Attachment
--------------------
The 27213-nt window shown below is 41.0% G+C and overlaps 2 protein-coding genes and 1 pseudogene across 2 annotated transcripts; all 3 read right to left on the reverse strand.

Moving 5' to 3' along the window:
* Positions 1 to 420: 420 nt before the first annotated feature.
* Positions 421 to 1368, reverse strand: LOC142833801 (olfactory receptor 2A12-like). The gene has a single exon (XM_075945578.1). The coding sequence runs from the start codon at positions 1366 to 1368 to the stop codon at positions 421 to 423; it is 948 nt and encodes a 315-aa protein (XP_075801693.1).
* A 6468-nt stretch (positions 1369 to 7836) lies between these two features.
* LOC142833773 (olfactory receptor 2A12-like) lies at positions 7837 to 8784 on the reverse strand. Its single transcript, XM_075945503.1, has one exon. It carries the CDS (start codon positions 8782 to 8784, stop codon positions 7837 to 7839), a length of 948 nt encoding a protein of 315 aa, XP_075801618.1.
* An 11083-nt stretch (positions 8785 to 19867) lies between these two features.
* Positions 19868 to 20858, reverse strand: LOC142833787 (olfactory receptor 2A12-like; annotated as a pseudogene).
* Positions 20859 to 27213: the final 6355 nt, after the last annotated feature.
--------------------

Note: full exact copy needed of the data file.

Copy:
The 27213-nt window shown below is 41.0% G+C and overlaps 2 protein-coding genes and 1 pseudogene across 2 annotated transcripts; all 3 read right to left on the reverse strand.

Moving 5' to 3' along the window:
* Positions 1 to 420: 420 nt before the first annotated feature.
* Positions 421 to 1368, reverse strand: LOC142833801 (olfactory receptor 2A12-like). The gene has a single exon (XM_075945578.1). The coding sequence runs from the start codon at positions 1366 to 1368 to the stop codon at positions 421 to 423; it is 948 nt and encodes a 315-aa protein (XP_075801693.1).
* A 6468-nt stretch (positions 1369 to 7836) lies between these two features.
* LOC142833773 (olfactory receptor 2A12-like) lies at positions 7837 to 8784 on the reverse strand. Its single transcript, XM_075945503.1, has one exon. It carries the CDS (start codon positions 8782 to 8784, stop codon positions 7837 to 7839), a length of 948 nt encoding a protein of 315 aa, XP_075801618.1.
* An 11083-nt stretch (positions 8785 to 19867) lies between these two features.
* Positions 19868 to 20858, reverse strand: LOC142833787 (olfactory receptor 2A12-like; annotated as a pseudogene).
* Positions 20859 to 27213: the final 6355 nt, after the last annotated feature.